OpenAI takes on Dendi.
Last week was the high point of the Dota 2 competitive year: it was the week of The International, Valve’s biggest tournament. On Saturday, Team Liquid walked away with more than $10 million after defeating Newbee 3-0 in the grand final.
Right now, one of the requirements to be a good Dota 2 player is that you’ve got to be a living, breathing human.
The game does include some basic computer-controlled bots to practice against, but any seasoned player of the game should have no trouble prevailing over these bots, even on their hardest “Unfair” difficulty (though the Unfair Viper bot is a legendary jerk that’s utterly miserable to play against). Last Friday, however, we got a hint of a new, altogether more threatening kind of computer-controlled player: an AI-controlled bot built by Elon Musk’s OpenAI.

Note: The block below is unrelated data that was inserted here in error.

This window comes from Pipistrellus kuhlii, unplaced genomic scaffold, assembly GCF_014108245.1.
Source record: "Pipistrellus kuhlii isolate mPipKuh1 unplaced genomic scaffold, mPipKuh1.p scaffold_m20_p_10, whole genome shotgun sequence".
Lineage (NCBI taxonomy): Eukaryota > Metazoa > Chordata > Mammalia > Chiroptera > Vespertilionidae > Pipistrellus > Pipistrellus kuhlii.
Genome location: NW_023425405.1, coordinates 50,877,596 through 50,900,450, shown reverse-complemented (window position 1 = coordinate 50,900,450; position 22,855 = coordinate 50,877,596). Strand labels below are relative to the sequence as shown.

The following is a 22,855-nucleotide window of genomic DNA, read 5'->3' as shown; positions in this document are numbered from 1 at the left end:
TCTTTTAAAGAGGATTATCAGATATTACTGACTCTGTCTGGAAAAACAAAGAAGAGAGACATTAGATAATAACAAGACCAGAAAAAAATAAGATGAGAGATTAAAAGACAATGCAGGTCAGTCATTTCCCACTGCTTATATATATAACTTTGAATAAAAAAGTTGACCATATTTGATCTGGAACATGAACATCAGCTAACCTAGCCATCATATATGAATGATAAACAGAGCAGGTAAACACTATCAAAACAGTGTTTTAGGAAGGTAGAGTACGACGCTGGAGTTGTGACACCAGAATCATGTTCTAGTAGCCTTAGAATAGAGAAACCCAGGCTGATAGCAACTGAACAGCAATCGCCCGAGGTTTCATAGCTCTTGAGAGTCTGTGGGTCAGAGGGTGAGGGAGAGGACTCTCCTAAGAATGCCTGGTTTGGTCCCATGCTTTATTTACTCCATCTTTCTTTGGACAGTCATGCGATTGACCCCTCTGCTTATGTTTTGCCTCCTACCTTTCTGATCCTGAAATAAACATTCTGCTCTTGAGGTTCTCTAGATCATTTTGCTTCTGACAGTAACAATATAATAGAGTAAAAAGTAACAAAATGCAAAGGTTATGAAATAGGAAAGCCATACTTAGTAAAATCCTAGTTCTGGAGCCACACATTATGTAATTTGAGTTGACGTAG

The OpenAI bot took on a number of professional players and it crushed them.
The OpenAI bot can’t play the full game of Dota 2.
It can play only one hero, Shadow Fiend, of the game’s 113 playable characters (with two more coming later this year); it can only play against Shadow Fiend; and rather than playing in five-on-five matches, it plays a very narrow subset of the game: one-on-one solo matches.
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